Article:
This is an ESRC project funded for two years beginning January 2011 involving David Toke as a co-investigator. The Principal Investigator is Dr Richard Cowell from Cardiff University and the two other co-investigators (besides David Toke) are Dr Peter Strachan of Robert Gordon University and Geraint Ellis from Queens University Belfast. A Research Fellow, funded for the two years of the project, will be based in Cardiff.
The research will start at an exciting time with renewable energy forming a central role in UK energy policy and the politics of devolution entering a new phase following the 2010 General Election. As suggested later, Dr Toke will focus principally on the ‘UK’ end of the planning and financial aspects of policy on renewable energy. He will spend 10 per cent of his time over the 2 year period working on the project.
The overarching goal of the research is to identify and explain the impacts of devolution on the provision of renewable energy. To do this, a clear research design has been developed, which ensures a consistent analytical approach to each of the government arenas, in order to facilitate effective comparison.
The core aim of the proposed study is to assess the impacts of devolution on the provision of renewable energy. It offers considerable potential for theory-building and testing in the spheres of sustainability transition, environmental governance and post-devolution policy formulation. The research will involve the UK government in Westminster, the English national level, and the governments that have been established in Scotland, Wales and Northern Ireland since 1999. It will address the following questions:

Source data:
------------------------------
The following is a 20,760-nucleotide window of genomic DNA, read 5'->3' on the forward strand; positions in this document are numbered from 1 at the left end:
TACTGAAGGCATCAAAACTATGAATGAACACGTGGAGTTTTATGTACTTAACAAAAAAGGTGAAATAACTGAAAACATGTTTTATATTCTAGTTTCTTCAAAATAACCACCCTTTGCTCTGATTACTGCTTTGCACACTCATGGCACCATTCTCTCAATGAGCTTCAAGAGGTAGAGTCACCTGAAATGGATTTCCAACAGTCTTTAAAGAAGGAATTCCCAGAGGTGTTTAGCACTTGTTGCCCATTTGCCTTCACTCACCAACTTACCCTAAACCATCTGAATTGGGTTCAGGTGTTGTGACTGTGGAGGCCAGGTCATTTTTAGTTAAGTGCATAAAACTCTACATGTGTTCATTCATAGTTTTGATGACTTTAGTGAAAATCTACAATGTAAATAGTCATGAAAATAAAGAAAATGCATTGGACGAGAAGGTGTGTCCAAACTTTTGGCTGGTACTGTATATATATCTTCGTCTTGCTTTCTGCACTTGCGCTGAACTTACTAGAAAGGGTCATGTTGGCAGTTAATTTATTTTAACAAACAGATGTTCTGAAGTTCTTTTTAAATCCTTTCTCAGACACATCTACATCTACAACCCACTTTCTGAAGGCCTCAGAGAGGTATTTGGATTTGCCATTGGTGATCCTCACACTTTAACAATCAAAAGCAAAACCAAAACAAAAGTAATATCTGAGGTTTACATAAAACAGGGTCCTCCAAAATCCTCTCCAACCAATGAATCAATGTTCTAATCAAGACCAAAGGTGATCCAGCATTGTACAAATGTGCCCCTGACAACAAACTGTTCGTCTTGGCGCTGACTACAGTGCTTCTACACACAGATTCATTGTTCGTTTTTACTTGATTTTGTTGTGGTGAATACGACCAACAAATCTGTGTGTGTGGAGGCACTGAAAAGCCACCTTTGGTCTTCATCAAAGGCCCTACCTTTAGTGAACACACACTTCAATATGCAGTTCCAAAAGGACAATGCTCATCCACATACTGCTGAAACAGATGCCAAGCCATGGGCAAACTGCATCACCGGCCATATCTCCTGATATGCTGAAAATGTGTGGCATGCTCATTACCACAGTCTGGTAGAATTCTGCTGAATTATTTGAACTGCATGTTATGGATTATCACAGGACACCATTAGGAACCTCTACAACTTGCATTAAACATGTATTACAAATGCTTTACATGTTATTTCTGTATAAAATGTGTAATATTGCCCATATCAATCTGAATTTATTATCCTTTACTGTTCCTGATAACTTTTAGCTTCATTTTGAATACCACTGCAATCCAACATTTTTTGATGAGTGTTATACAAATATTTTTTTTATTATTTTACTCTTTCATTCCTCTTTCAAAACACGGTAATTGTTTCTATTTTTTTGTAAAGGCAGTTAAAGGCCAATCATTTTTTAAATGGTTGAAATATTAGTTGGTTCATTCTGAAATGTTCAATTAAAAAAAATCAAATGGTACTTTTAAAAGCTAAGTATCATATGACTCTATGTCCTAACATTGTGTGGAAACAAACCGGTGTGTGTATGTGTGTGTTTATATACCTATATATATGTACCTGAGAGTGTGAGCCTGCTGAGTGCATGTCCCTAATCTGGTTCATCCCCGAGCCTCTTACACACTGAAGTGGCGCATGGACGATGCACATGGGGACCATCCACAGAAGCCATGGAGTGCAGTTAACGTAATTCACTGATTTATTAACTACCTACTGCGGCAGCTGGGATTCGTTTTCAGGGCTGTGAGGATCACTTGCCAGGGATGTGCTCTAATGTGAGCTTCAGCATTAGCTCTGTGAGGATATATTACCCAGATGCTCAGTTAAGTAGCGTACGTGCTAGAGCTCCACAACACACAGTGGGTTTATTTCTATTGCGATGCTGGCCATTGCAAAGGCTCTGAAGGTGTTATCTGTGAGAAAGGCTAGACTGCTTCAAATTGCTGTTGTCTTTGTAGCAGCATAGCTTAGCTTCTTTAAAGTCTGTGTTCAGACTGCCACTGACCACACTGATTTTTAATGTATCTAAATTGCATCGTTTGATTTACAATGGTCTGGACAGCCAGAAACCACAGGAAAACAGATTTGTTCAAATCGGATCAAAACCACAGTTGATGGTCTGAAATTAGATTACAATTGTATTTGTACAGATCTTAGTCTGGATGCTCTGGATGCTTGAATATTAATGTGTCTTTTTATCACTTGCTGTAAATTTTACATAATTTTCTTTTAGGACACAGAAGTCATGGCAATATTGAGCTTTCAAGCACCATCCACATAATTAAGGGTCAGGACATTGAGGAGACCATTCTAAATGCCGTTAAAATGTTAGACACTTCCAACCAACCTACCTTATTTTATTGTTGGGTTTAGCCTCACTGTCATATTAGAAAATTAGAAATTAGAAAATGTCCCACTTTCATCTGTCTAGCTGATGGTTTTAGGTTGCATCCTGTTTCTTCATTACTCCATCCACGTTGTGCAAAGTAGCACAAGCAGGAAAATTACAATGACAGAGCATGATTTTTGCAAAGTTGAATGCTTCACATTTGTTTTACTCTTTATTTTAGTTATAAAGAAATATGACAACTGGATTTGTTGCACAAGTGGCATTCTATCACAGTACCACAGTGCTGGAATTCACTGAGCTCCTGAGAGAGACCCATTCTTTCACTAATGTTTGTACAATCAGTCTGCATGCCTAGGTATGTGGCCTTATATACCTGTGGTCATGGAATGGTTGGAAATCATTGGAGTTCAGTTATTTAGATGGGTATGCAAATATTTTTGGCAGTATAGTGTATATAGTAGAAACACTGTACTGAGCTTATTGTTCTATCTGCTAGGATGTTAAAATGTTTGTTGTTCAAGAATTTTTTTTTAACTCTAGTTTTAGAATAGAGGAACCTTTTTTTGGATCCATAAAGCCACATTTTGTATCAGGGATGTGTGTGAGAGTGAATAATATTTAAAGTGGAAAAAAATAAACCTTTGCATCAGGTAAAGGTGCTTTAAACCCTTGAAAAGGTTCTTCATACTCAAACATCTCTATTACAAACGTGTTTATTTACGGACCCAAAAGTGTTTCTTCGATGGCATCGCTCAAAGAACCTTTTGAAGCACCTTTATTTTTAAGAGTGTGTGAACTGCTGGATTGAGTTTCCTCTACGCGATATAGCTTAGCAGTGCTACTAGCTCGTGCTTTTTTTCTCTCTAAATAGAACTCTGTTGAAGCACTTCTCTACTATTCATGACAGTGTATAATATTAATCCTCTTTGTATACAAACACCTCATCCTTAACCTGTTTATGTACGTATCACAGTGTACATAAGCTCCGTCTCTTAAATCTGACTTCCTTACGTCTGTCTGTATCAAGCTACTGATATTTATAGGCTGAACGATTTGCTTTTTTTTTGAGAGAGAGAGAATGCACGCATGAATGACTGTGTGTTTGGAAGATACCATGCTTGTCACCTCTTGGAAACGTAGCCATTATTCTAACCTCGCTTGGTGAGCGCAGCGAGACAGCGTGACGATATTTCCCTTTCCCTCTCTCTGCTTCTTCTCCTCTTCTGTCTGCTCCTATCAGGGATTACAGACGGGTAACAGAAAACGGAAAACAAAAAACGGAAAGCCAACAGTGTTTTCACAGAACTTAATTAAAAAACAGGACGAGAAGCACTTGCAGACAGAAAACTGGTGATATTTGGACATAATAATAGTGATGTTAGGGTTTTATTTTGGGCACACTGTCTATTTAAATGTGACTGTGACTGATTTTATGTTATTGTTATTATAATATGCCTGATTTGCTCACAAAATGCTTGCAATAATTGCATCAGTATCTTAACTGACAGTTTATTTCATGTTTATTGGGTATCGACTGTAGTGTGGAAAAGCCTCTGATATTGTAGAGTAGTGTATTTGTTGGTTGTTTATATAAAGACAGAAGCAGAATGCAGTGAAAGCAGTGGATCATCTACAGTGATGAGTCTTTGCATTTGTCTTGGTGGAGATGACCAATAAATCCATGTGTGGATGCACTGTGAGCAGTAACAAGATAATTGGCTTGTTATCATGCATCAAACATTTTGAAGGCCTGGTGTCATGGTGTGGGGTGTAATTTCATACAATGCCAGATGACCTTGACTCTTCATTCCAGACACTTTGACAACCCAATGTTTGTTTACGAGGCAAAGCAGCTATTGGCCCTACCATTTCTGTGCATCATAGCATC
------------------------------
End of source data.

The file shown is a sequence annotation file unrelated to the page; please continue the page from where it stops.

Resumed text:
To what extent has devolution affected the provision of renewable energy, in terms of the ways in which the devolved governments, English national bodies and UK levels of government have formulated policy objectives, adjusted the nature and settings of policy instruments, and influenced the delivery of new renewable energy capacity?
To what extent have the devolved institutions and bodies responsible for England made different use of the powers for promoting renewable energy bequeathed to them by the devolution process, and how might we explain any tendencies towards divergence or convergence?
What lessons can one draw for institutional design in the effective delivery of renewable energy from the experiences of governments across the UK to date?
Impacts and outputs
This study offers a timely opportunity to harness the laboratory of devolution to obtain a systematic understanding of the impacts of different policy designs and instruments on renewable energy outcomes – generating insights of great relevance to UK policy-makers, and internationally. It will illuminate not just how policy instruments might be deployed, but also how political mandates and democratic processes can be harnessed for major transitions in energy provision. Moreover, the proposed research will generate a substantial body of data for exploring theoretical issues in sustainability transition, environmental governance and the evolution of devolution.